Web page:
Plagiarism is using someone else's words or ideas without giving credit. If you only make small changes to the text, even if you cite your source, you may still be guilty of plagiarizing. Intentional or unintentional, plagiarism is a very serious issue with possible legal consequences.
How can plagiarism be avoided?
- Always cite your sources
- If a source is copyrighted, you must summarize content in your own words in addition to citing the source you used.
- For copyleft sources, you may copy directly in addition to citing the source you used. However, please note that the person who posted the content originally to a copyleft source may have plagiarized another original source!
- Create content using original words and sentence structure. Simply changing a few words in a sentence may not be sufficient defense against a claim of plagiarism.
- Search engines are your friend. You can always search the internet to ascertain whether the material you have was taken directly from somewhere else.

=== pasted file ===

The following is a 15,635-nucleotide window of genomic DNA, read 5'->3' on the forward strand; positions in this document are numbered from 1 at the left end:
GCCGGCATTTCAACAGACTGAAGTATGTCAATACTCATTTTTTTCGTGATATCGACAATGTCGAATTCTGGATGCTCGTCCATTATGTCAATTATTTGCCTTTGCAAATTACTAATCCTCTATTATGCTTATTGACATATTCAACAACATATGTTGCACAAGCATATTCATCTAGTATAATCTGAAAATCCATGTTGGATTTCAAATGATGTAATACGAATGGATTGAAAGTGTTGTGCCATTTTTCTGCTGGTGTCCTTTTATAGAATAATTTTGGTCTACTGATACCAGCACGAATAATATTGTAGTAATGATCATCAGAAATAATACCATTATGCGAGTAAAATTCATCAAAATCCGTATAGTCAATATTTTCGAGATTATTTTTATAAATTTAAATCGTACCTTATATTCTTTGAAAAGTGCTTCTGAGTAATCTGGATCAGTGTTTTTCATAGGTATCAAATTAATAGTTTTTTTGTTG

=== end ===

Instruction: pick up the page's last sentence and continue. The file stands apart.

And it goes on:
- When in doubt, ask! Please contact us  with any questions regarding plagiarism or the principles of copyleft and copyright. If you see any content in Vetbook that you believe violates a copyright or constitutes an act of plagiarism, please let us know.
Guidelines for avoiding plagiarism
The following guidelines are taken directly from "Avoiding plagiarism, self-plagiarism, and other questionable writing practices: A guide to ethical writing" by Miquel Roig .
Guideline 1: An ethical writer ALWAYS acknowledges the contributions of others and the source of his/her ideas.
Guideline 2: Any verbatim text taken from another author must be enclosed in quotation marks.
Guideline 3: We must always acknowledge every source that we use in our writing; whether we paraphrase it, summarize it, or enclose it quotations.
Guideline 4: When we summarize, we condense, in our own words, a substantial amount of material into a short paragraph or perhaps even into a sentence.